Antiretroviral combinations including a protease inhibitor (like Prezista or Reyataz) made viral loads undetectable more often when people took their pills on time at least 95% of the time than when they took their pills less often.1 Viral load control rates did not differ significantly in people taking a combination including a nonnucleoside (like Edurant, Intelence, or Sustiva) if their pill-taking on-time record lay between 90% and 94% or at 95% or greater. That does not mean people taking a nonnucleoside can skip doses, but it suggests HIV control suffers less if someone mistakenly misses a nonnucleoside dose than if someone misses a protease inhibitor dose.
Adherence is the term health professionals use to describe how faithfully people take pills prescribed by their provider. The goal is to take every pill on time every day, exactly as your provider instructs. But sometimes people forget to take one or more pills, and sometimes they miss a dose when they run out of pills or leave home and forget to take their pills with them.
The main goal of antiretroviral therapy is to reach and maintain an undetectable viral load. Researchers and HIV providers want to know how often an undetectable viral load becomes detectable when people miss one or more doses of their antiretrovirals for any reason. Undetectability rates vary from one antiretroviral combination to another when someone misses a dose because different antiretrovirals stay in the body for different periods. An antiretroviral that stays in the body for a longer time after a dose will keep the viral load undetectable longer after a missed dose.
Rates at which antiretroviral-treated people reach and keep an undetectable viral load increased greatly over the past 10 years. One reason for this increase is better pill-taking adherence by people with HIV. Adherence improved as antiretroviral combinations became easier to take, required fewer pills, and caused fewer side effects. Researchers working with a large HIV-positive U.S. veterans group conducted this study to determine adherence levels needed to keep viral loads undetectable with the newest antiretroviral combinations in use today.
This analysis involved HIV-positive veterans who were part of the ongoing Veterans Aging Cohort Study Virtual Cohort (VACS-VC) at some point between October 2000 and September 2010. Researchers checked Veterans Affairs records for medical and laboratory details and to see which antiretroviral combinations these veterans took. The investigators classified combinations as (1) single pill versus multiple pills and (2) once daily versus twice daily. They assessed three major types of antiretroviral combination -- those including a nonnucleoside, those including a protease inhibitor, and those including an integrase inhibitor (the newest type of antiretroviral, including Isentress, Tivicay, and Vitekta).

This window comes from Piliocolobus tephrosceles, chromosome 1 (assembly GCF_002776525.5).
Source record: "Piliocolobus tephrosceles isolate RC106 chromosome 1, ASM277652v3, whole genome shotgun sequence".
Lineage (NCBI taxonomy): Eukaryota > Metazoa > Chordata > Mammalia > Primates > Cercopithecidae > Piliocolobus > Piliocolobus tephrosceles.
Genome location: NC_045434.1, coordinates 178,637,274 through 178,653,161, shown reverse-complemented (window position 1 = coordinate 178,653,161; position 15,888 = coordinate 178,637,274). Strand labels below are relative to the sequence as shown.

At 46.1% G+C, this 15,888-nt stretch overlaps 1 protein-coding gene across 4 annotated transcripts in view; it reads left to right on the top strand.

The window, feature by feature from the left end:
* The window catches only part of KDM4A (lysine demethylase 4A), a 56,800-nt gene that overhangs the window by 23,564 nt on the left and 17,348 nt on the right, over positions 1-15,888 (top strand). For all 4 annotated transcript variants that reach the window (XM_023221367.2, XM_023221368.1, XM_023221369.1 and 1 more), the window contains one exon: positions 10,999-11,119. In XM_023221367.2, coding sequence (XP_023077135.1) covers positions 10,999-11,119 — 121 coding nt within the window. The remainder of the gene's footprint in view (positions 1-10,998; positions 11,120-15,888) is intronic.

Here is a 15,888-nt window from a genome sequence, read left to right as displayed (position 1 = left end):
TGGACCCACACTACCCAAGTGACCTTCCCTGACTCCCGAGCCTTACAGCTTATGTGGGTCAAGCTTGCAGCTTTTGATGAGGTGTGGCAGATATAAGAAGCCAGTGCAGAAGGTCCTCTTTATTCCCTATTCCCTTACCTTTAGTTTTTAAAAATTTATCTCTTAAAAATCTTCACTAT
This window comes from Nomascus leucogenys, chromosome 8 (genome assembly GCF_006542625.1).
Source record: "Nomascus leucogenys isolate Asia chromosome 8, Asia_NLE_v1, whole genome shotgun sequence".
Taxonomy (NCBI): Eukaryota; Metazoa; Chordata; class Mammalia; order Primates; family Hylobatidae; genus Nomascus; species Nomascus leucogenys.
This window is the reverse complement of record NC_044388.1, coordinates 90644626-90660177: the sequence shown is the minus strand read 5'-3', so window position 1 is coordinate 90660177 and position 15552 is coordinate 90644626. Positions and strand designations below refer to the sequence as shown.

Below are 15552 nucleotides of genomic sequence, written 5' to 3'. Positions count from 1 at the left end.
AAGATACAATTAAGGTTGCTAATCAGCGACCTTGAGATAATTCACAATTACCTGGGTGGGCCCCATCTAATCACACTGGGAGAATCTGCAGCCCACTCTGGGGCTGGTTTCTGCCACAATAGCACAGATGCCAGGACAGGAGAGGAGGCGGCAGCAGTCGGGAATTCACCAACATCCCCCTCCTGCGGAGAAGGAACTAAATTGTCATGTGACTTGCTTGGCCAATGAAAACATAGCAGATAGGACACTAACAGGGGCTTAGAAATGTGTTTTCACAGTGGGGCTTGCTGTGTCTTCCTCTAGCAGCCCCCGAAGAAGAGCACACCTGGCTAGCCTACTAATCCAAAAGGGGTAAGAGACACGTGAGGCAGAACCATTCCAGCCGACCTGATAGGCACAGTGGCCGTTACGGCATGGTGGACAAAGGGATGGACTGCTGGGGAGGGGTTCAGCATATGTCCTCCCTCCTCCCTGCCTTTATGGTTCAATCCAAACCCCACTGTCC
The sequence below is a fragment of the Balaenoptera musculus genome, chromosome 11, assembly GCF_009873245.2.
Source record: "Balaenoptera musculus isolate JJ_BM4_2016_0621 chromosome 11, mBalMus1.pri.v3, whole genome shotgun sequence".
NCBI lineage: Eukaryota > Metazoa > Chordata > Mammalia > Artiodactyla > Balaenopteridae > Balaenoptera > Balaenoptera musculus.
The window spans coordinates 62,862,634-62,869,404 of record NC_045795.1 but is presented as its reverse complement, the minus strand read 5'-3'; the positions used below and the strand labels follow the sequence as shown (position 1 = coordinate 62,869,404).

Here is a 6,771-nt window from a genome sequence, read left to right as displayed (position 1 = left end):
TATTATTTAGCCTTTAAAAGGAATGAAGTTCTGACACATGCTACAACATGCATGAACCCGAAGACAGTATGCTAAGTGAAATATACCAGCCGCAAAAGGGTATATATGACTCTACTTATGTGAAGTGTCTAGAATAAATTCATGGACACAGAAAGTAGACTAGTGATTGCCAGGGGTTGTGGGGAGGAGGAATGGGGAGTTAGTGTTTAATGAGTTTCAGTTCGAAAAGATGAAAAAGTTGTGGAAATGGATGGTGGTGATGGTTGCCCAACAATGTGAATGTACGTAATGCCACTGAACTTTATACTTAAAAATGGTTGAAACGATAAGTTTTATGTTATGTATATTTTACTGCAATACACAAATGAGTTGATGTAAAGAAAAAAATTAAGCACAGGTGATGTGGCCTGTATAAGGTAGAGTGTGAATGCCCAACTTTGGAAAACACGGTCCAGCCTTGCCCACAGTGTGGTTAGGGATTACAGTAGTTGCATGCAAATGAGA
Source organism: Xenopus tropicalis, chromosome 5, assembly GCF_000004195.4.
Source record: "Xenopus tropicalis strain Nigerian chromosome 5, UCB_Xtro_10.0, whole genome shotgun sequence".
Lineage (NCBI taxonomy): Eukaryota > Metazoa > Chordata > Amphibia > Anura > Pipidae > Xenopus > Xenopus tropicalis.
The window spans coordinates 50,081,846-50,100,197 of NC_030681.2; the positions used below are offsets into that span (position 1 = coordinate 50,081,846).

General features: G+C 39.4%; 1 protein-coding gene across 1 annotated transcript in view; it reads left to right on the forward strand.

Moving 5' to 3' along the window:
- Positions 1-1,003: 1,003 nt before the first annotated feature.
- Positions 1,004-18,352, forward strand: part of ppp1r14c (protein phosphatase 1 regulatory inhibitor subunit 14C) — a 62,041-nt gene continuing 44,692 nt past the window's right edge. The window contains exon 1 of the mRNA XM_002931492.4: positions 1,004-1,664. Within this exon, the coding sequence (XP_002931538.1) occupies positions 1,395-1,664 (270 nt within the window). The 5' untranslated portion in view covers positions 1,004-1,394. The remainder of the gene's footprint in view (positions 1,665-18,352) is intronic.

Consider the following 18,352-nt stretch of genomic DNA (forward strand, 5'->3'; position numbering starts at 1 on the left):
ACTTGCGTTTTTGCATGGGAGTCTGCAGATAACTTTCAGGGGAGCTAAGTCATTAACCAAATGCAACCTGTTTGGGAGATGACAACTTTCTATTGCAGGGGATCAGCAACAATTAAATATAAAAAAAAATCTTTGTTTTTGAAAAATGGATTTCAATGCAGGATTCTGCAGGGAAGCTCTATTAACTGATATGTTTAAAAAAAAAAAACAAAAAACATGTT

The researchers checked Veterans Affairs pharmacy records to determine when veterans filled prescriptions for their antiretrovirals. The investigators defined adherence as the number of days a person had antiretrovirals available during 1 year divided by total days between the first and last antiretroviral prescription refill in a year. They defined "minimum needed adherence" as the adherence level at which chances of having an undetectable viral load did not differ significantly from the chance of having an undetectable viral load with at least 95% adherence (that is, at least 95% as defined in the previous sentence).
The researchers recorded changes in rates of adherence, undetectable viral load, type of antiretroviral combination, and antiretroviral dosing (once or twice daily) over time for each veteran. They used accepted statistical methods to determine changes in adherence over time and the impact of adherence on reaching an undetectable viral load. This type of analysis accounts for the potential impact of several factors that may influence adherence and undetectable viral load, such as race, alcohol abuse, drug abuse, major depression, number of antiretrovirals taken, and CD4 count.
The main aim of the study was to determine "minimum needed adherence" for antiretroviral combinations used from 2006 onward.
The study involved 21,865 HIV-positive veterans taking antiretrovirals, 98% of them men, 46.5% black, 41.6% white, and 7.6% Hispanic. When veterans entered the study, they averaged 46 years in age.
From 2001 through 2010, use of multi-pill protease inhibitor combinations fell from 65% to 43%, and use of multi-pill nonnucleoside combinations dropped from 33% to 16%. From 2006 onward, use of single-pill combinations rose from 1% to 29% and use of integrase inhibitors (the newest type of antiretroviral) rose from 0% to 11%. Atripla, which contains the nonnucleoside Sustiva, was the only single-pill combination these veterans took during the study period. Starting in 2006 veterans taking a single-pill combination had better adherence than those taking two or more pills and those taking antiretrovirals twice daily.
The proportion of veterans with 95% adherence or better rose slightly from 37% in 2001 to 42% in 2010. Statistical analysis determined that the overall adherence rate rose 8% each year, rose 13% every 2 years, and rose 16% from 2001-2005 to 2006-2011 (Figure 1). This analysis accounted for the impact of several factors on adherence, so the researchers can be confident that the increasing adherence was not affected by those factors -- age, race, alcohol abuse, drug abuse, major depression, or time since antiretroviral therapy began.